stream_lab - Stream Processes, Landscapes, MassWastage, and...

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Unformatted text preview: Stream Processes, Landscapes, MassWastage, and FloodHazards .CONTRIBUTING AUTHORS. Pamela J.W. Gore. GeorgiaPerimeter College Richard Macomber.LonglslandUniversity-Brooklyn W. CherukupalliE. (CUNY) Nehru. Brooklyn College OBJECTIVES A . B . . r l r l ( . t ( )u \ ' l { ) } n i r r . r r . n r , r f , . r n r l \ t r r ( o t F r i n r , l t , ( l f . . r r l ' , r f d I n l . 4 ) r r r\ t r r . r n r \ , r n dh . \ . 1 1 . \ . h l p . \ . ( h r n n e l . r I r r s L . r t i . n \ .d r . r l n r s . p n l l . ' r ) \ , , rr rr i l l r ( , . r o s i o n . r l . r n ( l \ i f r , . r d def(isili()rr.rl itLrr.5 thr\ o..rtf lr B. Lnrl.r.l,rn(l rrLNi(n.rlin,l nr,r,,s,rn.rr. P r ( r i \ { \ i h . r t(\ . u r . r t \ i , r ! . 1 , r l , r l l , .. r n , l b f a b l e r , )r \ . r l u r l . f u h \ i r \ h i Lh l h f r , r l l , i , r f t r r , r l ilr! C . B c n l ' 1 . 1 , ,n r i f i n J n i i r : . t h t r ' \ t r n r , , r r l ( ! \ l h.,/nr1. il(inI lhf l Lui lti\ f r,(;(\rgr,r 1\l{nD . ^ ( - r r , l r l f l . h r l , r t . . r ( r rr n r i ) f t r r , r l r o.n t . ( \ r lr h f r \ l l l l h t r \ l \ ) f r . f i r u t o r ' l ( r \ i , . . r n d \ h . r tt o d , , i i \ ( \ r , r r ( . . r L r r l r li n i t l o r n l,i,r,,i r/,r Ih.str{,rtrr.Nill{{nlinLrckr ,lo\ lot.r\ long r\ lhr\ rc.ei\..r snt(r \uptl! Ironl r d d L t r { r r irl i i n . n r (l l i n g r n L \ \ ., , r l , ^ , r l , } , r . r c u n ( ] \ , 1 i[ l f r t h i r l \ { p ( i n l L ,, r \ t r f . r n 1\ r . rf ( ! 1 \ , . r \ 1 , . r f n . l L r r r , / ' r ' r , r I r , r li i r i , r r r . 1 \ \ n r L r r JIl .i I u n s . i ) t l ( \ i . o n i ) L r . u r l \ l h f o u r h , i Ut l \ r , f . ! / r j r , r r | l / , 1 , r , 1 , , , rr r r g l \ t 5 L r r e f-. ) t l ( n \ r n r l \ , r l( e r i . l i nl i n r r \ ( , i l h f \ . i r . s u . h . r , ||rn\ \',r\if. ('f \ l)(!r,nos ' rrl t tn 'l n,r But .rll r f r . , . l n l ' h . r \( , t l r ( l \ i t u r t i r l h i f l o o d ( ( ) \f r r l L t r \ t h e r r h . f f . i r I l t \ \ j , r l n n r r L cm o r r h n r . r r r r { ) l \ , r t \ j n t l r . f 1 ,r,. -'ir '. 1., r\ ,,r,. , .1../..1 5 i r r r n r \ n f L , r l \ 1 , h r : i n . r l . r r r { N tr n f { i n . r n t n i i t . r L r r ln g r . t ( i i r , r r J , i ' 1 r , , r i s r , I r A i s . r \ ( n t h t n r L t l I h . ' \ . n \ l r n r ( ) n , \ l i n r i r t I n ' | r l h . l , I r r l t h . r n\ \ n ) d , ! g l a c i r r . r , r o r e . r | rr , r r r . . T h . \ \ l i n r . n l i \ r r . r n s N r l r t l . r r r dr \ e f l r i . r l l \ ! l r f r \ i n l \ h . i ( a r l 1 L nr t r \ . . r l l d a l l u , \ i u n r . \ i l u \ r u n r\ r ! r , i , t . o i S r l r \ . 1 . , r n ( 1 . ' r l t . . l n d . l . r \ r l e p o . i t c ( l1 n i l ( \ \ l f l . r i n \ , f o r n t l r , r r \ .( h . r r n c t r r a r s . d f l i . r . , r f d . r l l u \ r . r lL r f . l f r s L i f . s I I I h t r . n , r . . , t r , , r n rl r c . r . r * r r r t l r r .r.r1I ,,i ., . ; : , . I . r t f r r n ( ! r s t h . I r r N i r n r p o ' 1 . r g ( f l \ t l r . r l\ h . r p c L n f i h \ \ r f i . r . f l r r ( l I f u s e d i n r , r $ . t { )h ' r n . r n s . r n d MATERIALS l ' r f c i l , r , r n \ . r ;l . b o r . r l r ) 1 1 o n , l n r i k . I r j l r r t ( n l f u l i t o r , l: in.h lenrlh (n \trif{. rnd f(\ k.l ,t.f.,N!.r)|(, INTRODUCTION Il.rllsln .\lth.r!rrrI m m d r ( j f t h L r r i . ( j t h . ri n , ] r n o l h e r \ \ s . r l ( J , l ' r ' n ! h r , rt h . l . I r ( l ! , r f . . n r n . \ r l \ r n t o t h e g r o L r n (.l r n , l b . L r ) r n . ' s, , { r , r / , n r / , l l , ) l ) ( ! I t o r \ t | -., ' t1.,.\.,\i,t' r1..r'.1'.r,'.,. , ,-,., PART STREAM 1: PROCESSES AND LANDSCAPES It.rrll n trnr.r lr.f \,)r pcrro|.rll\\ itn.\\\l .r drrr hjru f.rlnn('fnr \{herr'Lli(1 thc $.rtercol ,ril llurin{ (lf.rr hln* r.lnrlornrt..L)nrc th. $ rrtr ,i' 175 176 . taboratotyren patterndevlopson conicalhills, suchas volcanoesand somestructuraldomes. . Annul.r pallem-re5emble5 serie5 in(oma of plete concentric rings of streams. This pa$ern developsin beltsof easilvweathered rock of structuraldomesand basinslike thoseillustrated 9.11. in Figure seps slowlv into the ground. But most of the water flows over the ground beforeit can seepin. It flows over fields,streets, and sidewalksa5sheets water of severalmillimetersor cenhmeters deep.This is called Sheetflo('movesdownshpe in response the to pull of gravity,so the sheets water flo$' from strts of and sidewalksto ditchesand streettutters. From the i'ater flows downhill ink) ditchesand storm swers, small streams. Small streamsmergeto form larger largerstreamsmergeto form rivrs,and streams, rivers flo$ into lakesand oceans. This entire drainage system,from the smallestuplnhd strcams(headloalerc), to larter streams(hirulnfies),to the la$est river (r,nin str.ant nLain or riL,er), calleda stramdrainagesysis tem (Fiture 10.1A). Drainage Basins and Divides The entire area of land that is drained by one stream,or an entires[eam drainagesystem, calleda drainage is basin.And the linearboundaries that sparate one drainagebasinfrom anotherarecalleddivide6. Somedivides are easyto recognize maps as on ridge crests. Hoi{'ever,in regionsof lower relief or rollinS hills, divides are more like narow strips of land that di(ide on gentleslopefrom another For this reason, divides cannotalwavsbe mapped as dislincl lincs on maps. fhey are.'ftcn reprsentcd by dashedlines. You ma], have heard ofsomcthing calleda ronii n.rldl dti,ide, rvhich is.l narrow strip of land dividing surfacwaiers that drain in oppositedirectionsacross th continent.The continentaldivide in North America is arl imaginarv line along the crestof the Rocky Mountains.Waterthat falls eastof the line drainseastwandinto the Atlantic Ocean,and water that falls west of the line drains westward into the Pacific Therefore, Ocean. North America'scontinentaldivide is sometimes called "The Creat Divide." Stream DrainagePatterns Streamdrainate systems form characte stic patterns ofdrainage,dependingon the rlifand geologyof the land. The commonpattemsbelow ar illustrated in Figure10.2: . Dendritic pattem-resembles the branchingof a tree.Waterflow is from the branchliketributaiies to the trunklike main streamor riYer.This pattem is commonwhre a streamcuts into horizontal layersof rock or sediment.It alsodevelopswhere a stneam cuts into homoSeneous rock (crystalline igneousrock) or sediment(sand). . Distributary pattem-resembles radiating branches a tree.Waterflow is from the trunkof like main streamto many small tributariesthat neverietum to the main stream. This pattern is typically developedat the mouth ofa rivet lrherc it forms a delta or alluvial fan. . Rectantularpattm-rsembles a network of intrconnected rectanSls squares. and This pattem often dvelops over rocks that are fractured or faulted in two main directionsat nearly dght (and breakthe bedrockinto rectanSrlaror anSles squareblocks). . Trellis pattem-resembles a rosetrellis,where parallelmain streams intersected nearly are at right antles by their tributaries. This pattrn commonly developswhere a river cuts through a seriesof ridgesand valleys. . Radial pattem-resembles the spokesof a wheel. Water drains from the inside of the pattem, where the "spokes"nearly meet,to the outsideofthe pattem (wherethe spokesare farthestapart).This Stream Weatheling,Transportation, and Deposition Threemain processes at $'ork in every stream. are W?irlldli,i.q occurswhere the streamphvsicallyerodes and disintegrates Earth materialsand where it chemi cally decomposes dissohesEarth materialsto form or sedimentand aqueouschemicalsolutions.T/rrspola tio, ofthese weatheredmaterialsoccurswhen they are dragged,bounced,and carried(assupended grainsor chemicals the water) downstream. in Deposi lio, occursifthe velocityof the streamdrops (allowing sediments settleout of the water)or if partsof to the streamevaporate(allowing minral crystalsand oxide residues form). to The smallest valleysin a drainagebasinoccurat its highestelvarions, uplan&.In the uplands,a or stredm\ pornt of ongln, or had,may be at d sprintor at the startof narrow runoff channels developed during ninstorms. Weatherint is a dominant process here, and the stream channelsdeepen and erode uphill through time, a process calldheedwardero8ion. k r r F F r i atsnlrrt . P L : \ r , r ; 1!, E i l F r r Nd,rou bon..rP.l .--.-- F SYSIEM ''. '. '-; ,k .11 FLATBOTTON']LVALLET L] \1 IN I,IEANDEF STFEAi,I NG CHAt!\EL F. ,'i, ,I I . -._i -:-- ILTlTBOIIOI"JED VALLEY !.,]TH BI-]A DED !d\\r r\rlf.'a\ OIFFI OAD . Etdd r 'I Alwun Foodl - F I G U A E 0 1 G e n e r a l z e c h a r a c t e rl c f e a t u r e s i s t r e a m l r i i a g e s l s t c f r : s 1 r e a f i ra r d s l r e a n l i s o c s. c h a n n e l s . r r o w sn d c a i e c u r r e n l i o w n m a i n s t . e a m c l r a n n e sA F e a i L r r e s a s t r e a m . l r rr r a ( . A ol system B-Stream channe types as obserled n rrrap! evi C Featlres or r nrearderfg st,{nr !a e y D - F e a l l r e s o f . l y p c a l b r ad e a s t r e a m B ' : d e d s l r e a m s i . r e o p . s e d n F r r . f o ( . . j S i r . r r . s . 177 ".1 valley.Along the h'ay,somne$' materialsareweatheredand depocrts form tcmpordril). th( main bur process i{'ork is transportation. at The end of a river valley is the mouth of the river, where it entersa lake,ocean, dry basin.At this locaor tion, the river water is dispersed into a wider area,its velocitydrops,and sedimentsettles ofsuspension out to form an alluvial deposit.Ifthe river water entersa dry basin,then itwilevaporat and precipitate layers of mineral crystalsand oxide residues. RiverValley Forms and Processes The form or shapeof a river valey variesraith these Ceology-th Seologyover which the stream flo$ s affects the stream's ability to find or $'eatherits course. Gradient-the slopeof the sheamchannelalonSa lengthof its cou6e. CradientSenerally is selected rI.easuJed feet per mile. For example, if a stream in descnds feetover a distance 40 miles,then 20 of its gradientis 20 feet/40 miles,or 0.5foot/mile. You can estimate the gradient of a stream b), studying the spacing of contolrs on a topo8raphic the map. Or you canpreciseltcalculate exact81adient by measuring hoiv much a stream desends along a measured segmentofits cours. \ \\// \ ,,' Baselevel-the loi{'estlevl that a streamcan theoretically erode.For example,baselevel is achieved ra'herea stream entrs a lake or ocd. Al lhal pornl iheerosional poserof thestredm rzeroand depositionalprocsses occur. Discharge-the late of steam flow at a giren time and location. Discharyeis measuredin u'ater vo1um per unit of time, such as cubic persecafi,]. lect Load-the amorntof sedimentthat is transported by a stream.ln the uplands,most stramshav relativelysteepgradients, the streams so cutnar' valleys.Near the headrow-bottomed,V-shaped waters,most sheamscarry only a minor load. Tributariesand the main nver transportthe loa.l. The load is depositedat the mouth ofthe river, whereitenters a lake,ocean, dry basin. or From the headwaters the mouth oIa stream, to the Sradientdecreases, discharSe increases, valand lys generaly widen. AlonS the wat the load of the the streammay exceed abilit) ofthe water to carry it and accumulate sdimentary as depositsalont the dver margins,or banls. Floodplainsdevelopwhen alluvium accumulats landward of the river banls, during floods (Figurs10.1A,10.18). Floodint also may erodethe valley walls. I .-/a --:\_ r" t\ ;l l'\ *uoi", \ patlerns in FIGURE 10.2 Slream drainage observed map (ae al)view. Streams alsoweathertheir oh,n valleysalong weaknesses the rocks(fractures, in faults),solublelayers of rock (saltlayers,limestones), where thereis and the lcast resistanceto erosion and abrasion. Rock comprisedof hard minerals(Figure2.16)are generally more resistanito erosionand Iorm ridSesor other hill tops. Rockscomprisdof soft mineralsare generally less resistant to erosion and form valleys. Headwatervalleysmr8einto laer tributary vallevs.and the\e e\ entuall) merte into d larger ri! er 174 J! ,'i I 36". FIGUFE10,3:Lake Scoll Kansas "1 l:24,000 -_ !a:: _ _/: -i 1,4 ,'"" LPI 4 1., . 3 .l :tl 5 4 :[ 15 T4 -],, B E AVER '- 23 r ++ __- - *,*- *, !-r',rsu$r6sJF*qstNskllt(tN)lt::-Jx I l{re Strcan Pro.esses, Ldflils.apes, Mass Wostage, anil Flood Hazads . 179 n ! Still farther downstream, gradientdecreases the evenmor as discharge and load increase. The stream valleysdevelopvery wide, flat floodplainswith sinuous channels. These channels may become highly sin(Iiguresl0.lB. C). Erosion uous. meandering or whi<h dre o<curson lhe outeredge;f meanders, calledcutbanks.At the sametime, point bardeposits accumulate along the inneredge ofmeanders,Proerosionof cutbanksand deposihonof point Sressive ba$ makesmeanders"migrate" over time. Channels may cut new paths during floods.This can cut off the outer edge of a meandet abandoning it to becomea crescent-shaped oxbow lake (Figure 10.1C). When !ow-gradient/high-dischaestreams become overloaded with sediment, they rnay form braided streampattems.Theseconsistofbraided channels wiih linear underwatersandbaE (channel bars)and islands(Figures10.18, D). Some stream valleys have level surfaces that are higher than the present floodplain. These are remnants of older floodplains that have ben dissected (cut by younter streams) and ar calledstreamterracs.Sometimesseveral levels of stream terraces may be developedalont a stream,resemblinS steps. Where a stream enters a lake, ocan,or dry basin, its velocity decreasesdramatically. The stream drops its sedimentload, which accumulates a triangular as or fan-shapd deposit. In a lake or ocean,such a depositis calleda dlta.A similar fan-shaped deposit of streamsedimmtalso occurswhere a steep-Bradient stream abruptly ente6 a wide level plain, creating an alluvial fan. c, The mudstonebedrcckof theseuplandsis overlainby alluvium (sandand gravel)that was deposited about 10,000-12,000 yearsagoby streams draining from meltint glaciers (prior to diss(tion of the surface as it appeaG today). It G the upper surface of this alluvium that has the attitude describd in a and b above. What is the probable source area for th water and sdiments that formed this alluvial deposit? Explain your reasoning. (Hirlj Kansasis just east of the Creat Divide.) 3. Reconsider uplandsand upland alluvium disthe cussedin Question2- The extensive sheetof upland alluvium was probably depositdby braided streams(Figurcs10.1B, D). a. l\fhat drainagepattern shown in Fitur 10.2is currently develoPed this area? in b. What doesthismodem drainagepattem sugBestabout th attitud of bedrock layer (the mudstonebeneaththe upland alluvium) in this area? Explain your reasoning. 4. Examine the landscape of the Waldron, Arkansas quadrangle(Figur10.4). Wlat drainagepattem is developed in this arca, and what does it sutgest about the attitude of bedrock layers in dris area? Explain.(Hirt: Referto Fi8ure9.9and 9.11.) PART STREAMPROCESSES 2: AND LANDSCAPES NEARVOLTAIRE, NORTHDAKOTA Refer to the Voltaire, North Dakota quadrangle (Figure 10.5) and stermgram (Figure10.6). Qlrcstions 5. Glaciers (composedof a mixtur of ice, gravel, sand, and mud) were pEsent in this region at the end of the Pleistocenelce Age. When the glaciers melted about 11,@12000 years a8o, a thick layer of sand and gravel was deposited on top of the bdrock and sbeamsbegan forming from lhe glacial meltwater. Therefor,streamshave been eroding and shaping this landscapefor about 11,000-12000 years.Notice how well developed the meanders and floodplains lhe SourisRiverare. of The landscape around lake Scott, Kansas (Figure10.3) about the sameage (i.e., is 10,00G| 2.000yearsold). What factorsmight explain the differences in form of the stream valleys of this region and the Lake Scott region? Qlestions arecontinud on page186. Questions 1. Referto the topographicmap of the Lake Scott quadrangle, Kansas(Figure10.3). e. Draw and labela dashdline on this map that is the divide betweenBattendorfCanyon(NE% sec.9) and the smallercanyonthat runs from the SWZ sect.9to the "B" in the word "TIMBER" (ha]Jmile north of the center of sec. 16). b. Draw and label a dashedline at the boundary of the Garvin Canyondrainagebasin. 2. Notrce that th upland surface of the Lake Scott, Kansasquadrangle is not horizontal. a. In what gneral direction does water flow over the upland su ace? b. What is the gradient of this upland surface? (Showyour mathematical calculation.) 10.5: Voltate, FIGUBE NonhDakota 0 A Yl .5 Y? 1 k lometer 1 mie 1:24,000 Conlourinlrual= 5 fl. J( a. ,,0 i-'{[ ffi t4, 'r\.: 4 --,..5-,:- ...."/ /l 7 i4 fi if, i;r )ii; 1 E FIGUFE 0.7: .n s Monlana 012 t 1:62,500 ,. Contolr nterual=4011 it"... 23 I I*' 1,.' 1,5 "'i.-r i ,t ! '. @ . . . -., i' l ,69\.. il' I .I '' 1 .L : "':. 1- 186 c tabotatoty rea Questiotrs 13, What was the sourcof the sdiments that have accumulated the CedarCrcekAlluvial Fan? on 14. What is the approximate stream gradient of: r. The main stream in the foFsted southeastern comer of the map GiSure 10-7)and stereogram (FiSure10.8)? b. Most streams on the Cedar Creek Alluvial Fan? c. The Madison River? 15. l,Vhat drainage pattems (shown in Figure 10.2)are a. The forested southeastem corner of the stereo8ram (Figure10.8)? b. The CedarCreekAlluvial Fan? c. The valley of the Madison River (northwestem portion of Figure 10.7)? 15. How are the stream gradients and drainate pattems described above(Questions and 15) 14 related? r7. How did the CedarCreekAlluvial Fan folm? l l' t: 6. On Figures10.5and 10.6, note the swampy (hachuredcontours oxbow lakesand depressions on Figure 10.5) the SourisRiver floodplain. in Theseshow that the river channelhas changed courserepeatedly. Explain how itscourshas chanted at the oxbow just eastof Westgaard Cemetery(northeast map center, of NE%sct.3, Figure 10.5). 7. Do the hachured contours and other oxbows of the SoudsFjver Valleyshow that this same process occurredelsewhere has along the valley? If so, then suggest one location. 8. What is one locationalong the courseofthe SourisRiver where the samethingmay happenin the future if the course of the channel is not controlled by entineers? 9. lmagine what the topographicprofile look like along X-X'. (Referlo the.tereogramin Fiturc 10.6to help you with this.)Notice the relatively flat areas ofthe profile such as thosein Sw%sec. 33 and SEk sec.4(Figure10.5). a. What are thesefeatures called? b. How did they form? c. How could vegetationbe used to map the lo.ation of the modem floodplain? 10. In SE% sec.3(FiSure10.5), streamtrends a northeast-southeast. What is the name ofthis type of streamand how did it probablyfom? q ll. Notice the marsh in sec. and the depresrionon PART STREAMEROSION 4: AND MASS WASTAGE AT NIAGARAFALLS Mass wast4e is the downslope movement of Earth materials such as soil, rcck, and other debris. lt is comrnon along steep slopes such as those created wher rivers cut into the land. Somemass wastage occu6 along th steep slopes of the river valleys. Howevr,masswastagecan also occurin the bed of the river itselt as it does at Niagara Falls. The Niagam River flows from Lake Erie to Lake Ontario (Fi8ur10.9). The gorgeof the Niagarapresnts Sood evidence of the erosion of a caprock falls, Niatara Falls(FiSure10.10). edgeof the falls is The composed of the resistant Lockport Dolostone. The retreatof the falls is due to undercuttingof mudstones that support the Lockport Dolostone. Water cascadinSfrom the lip of the falls enters the plunge pool with tremendous force, and the turbulent rdater easilyerodesthe soft mudstones. With the erosionof the mudstones, the Lockport Dolostone collapses. Questions 18. Geologjcevidenceindicatesthat the Niagara fuver beSan to cut its gorge about 11,000 years ago as the Laurentide lce Sheetreheated from the a .' !i i t c ,' which il is lNated.WhatEas thisdepression beforeit became marsh? a 12. How might the discharge ofthe SourisRiver have chanSd over the past 12,000 years? Why? t, , J PART STREAMPROCESSES 3: AND LANDSCAPES NEARENNIS. MONTANA Somerivers are subjectto larte floods,either seasonal orperiodic.In mountains,this flooding is due to snow melt; in deserts is causedby thunderstorms. it During such times,rivers transportxceptionally largevolumesof sediment. This causes characteristic features, two ofwhich are braided(anastomosint) channels and alluvial fans.Both fatures relatively are commonin add mountainousregionssuch as the (Both Ennis,Montanaareain Figures10.7and 10.8. features also can occur wherever conditions are ri8ht, even at construction sitesl) "t .t L { t\ I r , I \ I F Str.,r' r'lo..sns, Ldrds.,r/es,.lrass tlhstuS., atrli Ilootl Iti:tltls . 187 Sh8b(Bo*n) 0r MA. RABIVER GOAGE g 2 b 3 6 'T 250 FIGURE10.10 Schematicof NiagaraFallsand geologrc unrtsoi the N agara escarpr.ent. PART FLOOD 5: HAZARD MAPPING, ASSESSMENT, RISKS AND The watcf lc\ cl and disch,rrge n rivcr fluctuntes of from da) to da), rlcek to $ cel, and month to nonth. Thcsechanges mensured a.e at.{irsnrs slirlrrrs,l\ith a permancntsttcrlevel indicat()rand rccorder (h.l t\,picilAugustdav in do$ ntovlnSl. Louis,Missouri, the MississippiRiler normallv hasa dischi rge of .rbout 130,000 cubic fert of rvatcrp('r s('cond and 11'nter levclsrlcll bclo$ th('bont docksnnd con.retc (retnining i, r,rrs w.rlls). FIo{e\ or at thr penkof an historic le93 flood, tho rivi'r discharge.i mr)rethan I million cubi( fectof waii'r pcr sc.ond (eight timcs thc no|n,ll amount),sseFt awav docks,and rcachcd i!.rter levelsat thc very ed8of thc highestle\1es. When the \\'at('rli\el ofa ri|cr is b.'lot\ th. rivcr's banks,the river is at a normal stag.When the $.rle. l,a ul * u\ en h rtl. thr bdn}., rl-Ffl\ c' r- .rl bankfull stage. And $ henihe watrr lc!elex.crd\ ( erflows)tho banks,the nvcr is ai a flood stag. E,rrh in Iuly 1991, TroFicalStorm Albcrb ortered Ceorgiaand r.'mainedin a fixc(t position for sc\cral d.ys. Moro thnn 20 inchesof r.rin f(,ll in southeasturn C(.orBi.o\er thosothr('ed.r\'sand causedsevcrc fl(x)dnrgalonSth.' Flint and OcmulgecI{ive.s.Monlezuma rvnsonc of thc to\^,ns along ihc Flint lti|cr' ih.rt r!.ls floodod. FIGUnE 10.9 Mapof the N agara Gorge reglon oi Canada the Un(edSlaies. and area.It startednt ihe NiagaraEs(arpment(li'Bur(' 10.9). Dascd this geochronohgr ind th lcngth on o{ the gorgc,cnlculate a\erager.rteof falls the rcrrcar cm/\'car. 'n 19. Nnme somc fa(tors thnt could .ius. th. falls h) reireatat n task r rate. 20. Nnme soniefacbrs that could c.use th fdiis to rctre.t morc slowll: 21. \iagari F.rllsis ab('ut3; knr north of Lakc F.ric, and ii is rctreatinS south$ard. If th( falls t{erc kr continueits retreatat the avrrag.' calculaicd in Question18,hos miny yearsfrom nos ilould thc falls re.rch l.akc Erx ? I r: r r r r r r ,i- F r r @ I tr r r.o 'p'' dd\L'd ' L.'Po i. lr I F I G U B E . 1 0 M o n o cn e . N o t a i o d s r a l e t ! . r o m b s 9 T h e m o n o c n e s a t o d n c r i n e dn o n t o n e d r e c to n A r a t en v o n e a r y h o rz o n t a m b s f r o ma m o r es t e e p r y nc ned nrb. Note the symbo s lsed to nd cale honzonta strata (rock ayers rornralonsi. F F r r r r r F r L_--....-- FIGUBE9.9 P uforng iolds. A-Belore eroson B ue imag nary p a.e s lne haxzantaldatutnpta.e, irom !r h ch a I dala are measlred B-Afier erosoi Erocledp ung,ng fo ds are erposed ai the and surlace Not ce the oltcrop p a t l e r n s l l l r el o d s a n d l h e s y n r b o t h a l h a v eb e e nu s d o s r: tr FIGUnE9.11 Dome and bas n Bolh of these struciuresare bow shaped n three d mensons a n d a p p e a r a s r e a l v e y c r c ! a r " b u l l s e y e p a l t e r n s n m a p s A - A d o m e s c o n v e xl b o w e d o upward)and has lhe olcleststrata n ts center B-A basrn s concave(boweddownw.r.l) :rfd has the you.gest strata n ls center 167 ...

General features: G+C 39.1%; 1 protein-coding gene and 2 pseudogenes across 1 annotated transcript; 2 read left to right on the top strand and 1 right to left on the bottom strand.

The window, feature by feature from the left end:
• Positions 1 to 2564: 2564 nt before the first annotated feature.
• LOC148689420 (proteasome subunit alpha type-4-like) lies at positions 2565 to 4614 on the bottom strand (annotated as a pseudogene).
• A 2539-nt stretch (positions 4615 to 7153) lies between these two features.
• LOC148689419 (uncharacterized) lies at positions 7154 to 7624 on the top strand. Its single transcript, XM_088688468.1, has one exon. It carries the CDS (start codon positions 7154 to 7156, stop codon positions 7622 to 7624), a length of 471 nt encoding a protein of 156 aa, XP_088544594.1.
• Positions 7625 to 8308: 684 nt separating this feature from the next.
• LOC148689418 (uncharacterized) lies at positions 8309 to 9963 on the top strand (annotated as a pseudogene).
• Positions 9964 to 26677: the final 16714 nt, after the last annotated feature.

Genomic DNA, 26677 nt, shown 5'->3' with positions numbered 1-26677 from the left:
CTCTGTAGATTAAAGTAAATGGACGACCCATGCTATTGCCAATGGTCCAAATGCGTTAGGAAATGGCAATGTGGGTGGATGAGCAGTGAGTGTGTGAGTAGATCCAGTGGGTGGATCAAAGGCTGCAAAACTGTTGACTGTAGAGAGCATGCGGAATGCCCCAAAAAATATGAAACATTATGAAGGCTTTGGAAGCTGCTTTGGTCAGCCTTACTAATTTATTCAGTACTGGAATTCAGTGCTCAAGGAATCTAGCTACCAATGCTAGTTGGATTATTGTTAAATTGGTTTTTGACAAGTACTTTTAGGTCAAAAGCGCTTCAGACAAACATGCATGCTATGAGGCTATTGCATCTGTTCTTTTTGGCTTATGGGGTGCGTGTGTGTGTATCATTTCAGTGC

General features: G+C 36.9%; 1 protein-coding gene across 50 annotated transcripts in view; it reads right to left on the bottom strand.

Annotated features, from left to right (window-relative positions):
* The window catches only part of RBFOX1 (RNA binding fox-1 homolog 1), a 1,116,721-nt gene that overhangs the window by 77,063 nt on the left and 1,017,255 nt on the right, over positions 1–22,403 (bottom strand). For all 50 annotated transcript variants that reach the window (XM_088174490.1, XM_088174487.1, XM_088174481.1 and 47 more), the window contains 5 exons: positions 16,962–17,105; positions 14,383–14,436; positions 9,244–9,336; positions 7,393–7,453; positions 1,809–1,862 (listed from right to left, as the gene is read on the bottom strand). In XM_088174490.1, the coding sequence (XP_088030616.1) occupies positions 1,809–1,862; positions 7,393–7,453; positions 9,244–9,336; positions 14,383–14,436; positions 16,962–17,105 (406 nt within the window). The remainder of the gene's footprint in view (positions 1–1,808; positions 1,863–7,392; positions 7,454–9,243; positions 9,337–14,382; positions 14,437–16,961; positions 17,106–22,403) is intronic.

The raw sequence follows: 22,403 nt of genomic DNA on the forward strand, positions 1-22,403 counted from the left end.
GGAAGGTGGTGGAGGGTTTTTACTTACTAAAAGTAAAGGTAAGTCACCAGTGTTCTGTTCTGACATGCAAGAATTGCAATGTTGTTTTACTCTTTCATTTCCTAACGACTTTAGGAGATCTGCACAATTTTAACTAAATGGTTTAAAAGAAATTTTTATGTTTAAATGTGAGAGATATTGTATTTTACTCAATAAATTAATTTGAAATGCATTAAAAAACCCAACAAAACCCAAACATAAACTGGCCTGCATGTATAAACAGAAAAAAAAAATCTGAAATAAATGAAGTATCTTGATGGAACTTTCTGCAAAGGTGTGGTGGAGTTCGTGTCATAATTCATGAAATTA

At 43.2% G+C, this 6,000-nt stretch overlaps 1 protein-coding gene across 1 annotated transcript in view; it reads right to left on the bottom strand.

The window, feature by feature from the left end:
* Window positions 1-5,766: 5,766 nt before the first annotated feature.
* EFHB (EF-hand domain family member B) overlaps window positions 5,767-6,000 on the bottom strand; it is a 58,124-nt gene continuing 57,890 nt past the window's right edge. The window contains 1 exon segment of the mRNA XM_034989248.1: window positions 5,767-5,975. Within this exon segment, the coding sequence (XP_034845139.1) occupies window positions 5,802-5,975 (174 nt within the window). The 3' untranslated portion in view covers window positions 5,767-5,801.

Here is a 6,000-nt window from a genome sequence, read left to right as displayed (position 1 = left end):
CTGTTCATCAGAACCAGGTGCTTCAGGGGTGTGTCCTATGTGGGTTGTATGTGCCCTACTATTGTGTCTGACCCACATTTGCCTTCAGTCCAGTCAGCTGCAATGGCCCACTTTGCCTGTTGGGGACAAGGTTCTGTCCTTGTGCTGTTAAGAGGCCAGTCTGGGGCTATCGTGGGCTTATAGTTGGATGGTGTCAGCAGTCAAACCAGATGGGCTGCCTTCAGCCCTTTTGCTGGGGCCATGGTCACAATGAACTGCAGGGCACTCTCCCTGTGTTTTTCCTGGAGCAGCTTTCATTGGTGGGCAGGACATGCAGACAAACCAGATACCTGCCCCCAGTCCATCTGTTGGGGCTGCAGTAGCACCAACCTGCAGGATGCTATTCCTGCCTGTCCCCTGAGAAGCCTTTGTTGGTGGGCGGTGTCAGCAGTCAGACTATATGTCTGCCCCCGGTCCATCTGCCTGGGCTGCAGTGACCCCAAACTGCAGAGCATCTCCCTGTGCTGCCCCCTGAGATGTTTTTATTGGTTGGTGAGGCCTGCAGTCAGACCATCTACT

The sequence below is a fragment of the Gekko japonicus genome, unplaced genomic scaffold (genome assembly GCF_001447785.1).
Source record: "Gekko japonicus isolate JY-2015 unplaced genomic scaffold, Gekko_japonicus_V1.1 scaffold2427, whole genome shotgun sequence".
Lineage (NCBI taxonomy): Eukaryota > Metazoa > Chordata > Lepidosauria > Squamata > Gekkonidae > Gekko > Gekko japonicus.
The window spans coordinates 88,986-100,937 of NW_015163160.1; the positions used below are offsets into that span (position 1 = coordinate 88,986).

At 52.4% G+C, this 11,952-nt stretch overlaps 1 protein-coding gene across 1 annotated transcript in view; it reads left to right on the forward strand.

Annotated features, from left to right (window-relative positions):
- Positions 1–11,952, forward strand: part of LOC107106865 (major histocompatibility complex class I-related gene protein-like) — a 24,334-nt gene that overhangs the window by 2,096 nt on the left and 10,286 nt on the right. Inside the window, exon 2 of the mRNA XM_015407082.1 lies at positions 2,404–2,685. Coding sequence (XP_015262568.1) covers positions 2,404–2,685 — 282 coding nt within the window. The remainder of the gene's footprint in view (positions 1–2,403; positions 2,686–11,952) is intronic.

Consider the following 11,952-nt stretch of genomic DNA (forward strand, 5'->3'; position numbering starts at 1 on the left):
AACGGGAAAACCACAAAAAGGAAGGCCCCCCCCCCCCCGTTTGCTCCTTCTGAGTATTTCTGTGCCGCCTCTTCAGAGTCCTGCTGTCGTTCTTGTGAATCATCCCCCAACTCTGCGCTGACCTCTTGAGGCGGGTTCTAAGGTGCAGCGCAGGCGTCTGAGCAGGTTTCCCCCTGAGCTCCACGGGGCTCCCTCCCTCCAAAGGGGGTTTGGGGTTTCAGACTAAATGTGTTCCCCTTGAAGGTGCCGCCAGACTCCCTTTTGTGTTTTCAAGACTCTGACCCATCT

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This note was uploaded on 04/17/2008 for the course ERTH 1020 taught by Professor Joepyle during the Spring '08 term at Rensselaer Polytechnic Institute.